If someone asks you for personal information, such as your address or bank account number, be very careful about sharing it. Only give out this kind of information if you're sure that you can trust the person.

    3. Think twice before meeting in person

    If someone you've met online asks to meet you in person, think carefully about whether or not you want to do that. Remember that meeting up with someone you don't know can be dangerous, so it's always best to meet in a public place and take someone with you.

    4. Don’t send compromising pictures or videos

    Fraudsters may try to blackmail you by asking you to send them compromising pictures or videos. If you do send them anything, they can use it to scam other people or even try to extort money from you.

    5. Ask questions

    If someone seems too good to be true, they probably are. If you're talking to someone online and you're unsure if they're being truthful, just ask them some questions about themselves. 

    If they can't answer basic questions or avoid answering altogether, it's a good sign that they're not being truthful.

    Why is LinkedIn a favorite hunting ground for fraudsters?

    One of the main reasons that LinkedIn is such a popular target for scammers is that it's a site where people want to make business connections. This means that people are often more willing to accept friend requests and messages from people they don't know. 

    This gives the scammer a built-in pool of potential targets that they can message and connect with.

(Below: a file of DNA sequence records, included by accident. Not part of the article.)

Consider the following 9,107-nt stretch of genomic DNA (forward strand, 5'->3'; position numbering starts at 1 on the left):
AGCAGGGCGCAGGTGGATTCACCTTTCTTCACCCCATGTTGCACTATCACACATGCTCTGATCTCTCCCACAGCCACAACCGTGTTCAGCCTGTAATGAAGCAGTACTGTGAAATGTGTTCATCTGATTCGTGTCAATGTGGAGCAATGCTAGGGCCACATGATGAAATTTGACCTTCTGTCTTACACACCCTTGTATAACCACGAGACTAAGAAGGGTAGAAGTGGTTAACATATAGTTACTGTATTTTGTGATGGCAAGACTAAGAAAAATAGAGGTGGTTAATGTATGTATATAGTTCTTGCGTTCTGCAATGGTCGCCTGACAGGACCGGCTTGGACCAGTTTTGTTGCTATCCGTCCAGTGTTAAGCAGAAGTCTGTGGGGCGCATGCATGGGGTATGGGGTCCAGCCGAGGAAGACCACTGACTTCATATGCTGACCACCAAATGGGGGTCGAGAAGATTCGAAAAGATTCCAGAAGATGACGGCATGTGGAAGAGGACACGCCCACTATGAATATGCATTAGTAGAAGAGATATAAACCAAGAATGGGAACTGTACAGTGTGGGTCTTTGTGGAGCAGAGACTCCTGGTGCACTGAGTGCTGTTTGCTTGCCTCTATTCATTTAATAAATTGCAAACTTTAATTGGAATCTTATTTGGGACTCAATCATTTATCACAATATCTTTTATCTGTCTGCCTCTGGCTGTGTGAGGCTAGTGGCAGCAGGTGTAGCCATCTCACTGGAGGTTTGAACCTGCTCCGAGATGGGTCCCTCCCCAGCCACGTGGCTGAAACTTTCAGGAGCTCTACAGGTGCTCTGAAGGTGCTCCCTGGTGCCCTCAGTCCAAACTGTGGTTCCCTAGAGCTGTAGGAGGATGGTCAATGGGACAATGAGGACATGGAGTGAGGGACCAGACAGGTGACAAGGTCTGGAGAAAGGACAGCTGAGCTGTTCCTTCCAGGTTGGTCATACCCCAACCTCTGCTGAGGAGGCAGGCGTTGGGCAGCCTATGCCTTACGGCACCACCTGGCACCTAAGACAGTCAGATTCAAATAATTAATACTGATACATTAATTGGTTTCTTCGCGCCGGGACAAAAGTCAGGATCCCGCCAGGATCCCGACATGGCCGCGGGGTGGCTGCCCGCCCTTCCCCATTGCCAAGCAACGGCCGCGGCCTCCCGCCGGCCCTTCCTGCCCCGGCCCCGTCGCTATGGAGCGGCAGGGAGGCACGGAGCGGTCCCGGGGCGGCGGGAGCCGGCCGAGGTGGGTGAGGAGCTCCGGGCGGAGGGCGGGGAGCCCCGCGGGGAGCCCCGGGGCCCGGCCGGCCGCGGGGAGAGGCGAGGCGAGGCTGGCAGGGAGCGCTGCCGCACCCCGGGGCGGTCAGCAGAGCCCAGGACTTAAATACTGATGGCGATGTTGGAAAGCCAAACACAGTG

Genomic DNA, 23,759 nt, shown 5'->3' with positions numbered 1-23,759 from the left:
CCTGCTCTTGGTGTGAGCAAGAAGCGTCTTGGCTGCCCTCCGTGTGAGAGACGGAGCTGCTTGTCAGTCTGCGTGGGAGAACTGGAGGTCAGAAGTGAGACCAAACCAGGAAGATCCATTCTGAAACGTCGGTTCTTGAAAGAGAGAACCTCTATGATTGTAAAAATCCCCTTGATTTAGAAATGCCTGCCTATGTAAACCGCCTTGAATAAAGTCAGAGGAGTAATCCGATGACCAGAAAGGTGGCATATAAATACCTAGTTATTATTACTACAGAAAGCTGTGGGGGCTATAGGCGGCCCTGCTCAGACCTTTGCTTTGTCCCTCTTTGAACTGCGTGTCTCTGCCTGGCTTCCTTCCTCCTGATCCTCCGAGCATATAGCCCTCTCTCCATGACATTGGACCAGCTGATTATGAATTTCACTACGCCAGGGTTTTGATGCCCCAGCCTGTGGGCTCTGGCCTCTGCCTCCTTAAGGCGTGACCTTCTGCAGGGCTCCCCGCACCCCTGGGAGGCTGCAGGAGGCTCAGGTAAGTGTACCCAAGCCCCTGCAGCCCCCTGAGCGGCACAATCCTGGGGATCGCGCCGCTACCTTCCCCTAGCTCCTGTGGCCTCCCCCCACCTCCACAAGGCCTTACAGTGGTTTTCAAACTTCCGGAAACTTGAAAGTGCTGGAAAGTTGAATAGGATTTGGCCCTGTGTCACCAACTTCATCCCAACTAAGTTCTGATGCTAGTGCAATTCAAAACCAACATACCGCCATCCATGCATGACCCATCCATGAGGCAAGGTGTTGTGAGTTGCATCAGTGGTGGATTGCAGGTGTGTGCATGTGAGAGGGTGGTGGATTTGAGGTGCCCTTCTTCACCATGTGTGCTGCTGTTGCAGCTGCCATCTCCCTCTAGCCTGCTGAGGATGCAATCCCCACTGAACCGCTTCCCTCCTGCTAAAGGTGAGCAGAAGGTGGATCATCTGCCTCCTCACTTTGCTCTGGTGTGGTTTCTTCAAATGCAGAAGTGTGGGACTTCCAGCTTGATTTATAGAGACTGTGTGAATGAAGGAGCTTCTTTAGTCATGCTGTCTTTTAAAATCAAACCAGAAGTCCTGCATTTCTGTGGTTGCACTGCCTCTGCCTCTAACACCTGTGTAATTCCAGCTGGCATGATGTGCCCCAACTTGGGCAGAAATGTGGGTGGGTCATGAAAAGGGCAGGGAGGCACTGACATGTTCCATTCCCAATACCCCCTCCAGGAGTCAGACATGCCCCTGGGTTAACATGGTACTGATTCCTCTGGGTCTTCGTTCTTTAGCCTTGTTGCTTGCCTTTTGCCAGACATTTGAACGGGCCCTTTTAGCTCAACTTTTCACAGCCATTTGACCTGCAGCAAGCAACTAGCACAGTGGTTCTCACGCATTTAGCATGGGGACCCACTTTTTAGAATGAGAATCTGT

Additionally, LinkedIn allows users to upload photos and list their personal information such as their employment history and their education. This makes it relatively easy for fraudsters to create fake profiles that look very convincing.

    Furthermore, LinkedIn is often used by recruiters to find potential candidates for jobs. This means that there are often opportunities for fraudsters to pose as recruiters to try and extract money from people who are looking for work.

    Especially when you’re looking for work, it can be easy to get over excited and fall for a scam. When scammers get your personal details and steal your identity, they can cause a lot of damage you might be repairing for years.

    So protect yourself online with Aura, the experts in identity theft and financial fraud. They will make sure:

  • Your data stays secure and alert you if it is being sold, used to open new accounts or perform criminal activities.
  • Your financial situation is unchanged by covering you for up to $1M in the case of identity theft.
  • You have access to their military grade VPN, antivirus software and password manager so you can control your privacy .

  • No matter what you’re doing on LinkedIn or anywhere else, with Aura you have a strong safety net.


    LinkedIn is a great platform for networking and connecting with other professionals. However, scammers also often use this site to target people for romance scams.

    If you're careful about who you friend and what information you share, you can help protect yourself from being scammed. And if you do think you've been the victim of a scam, be sure to report it to LinkedIn and the authorities.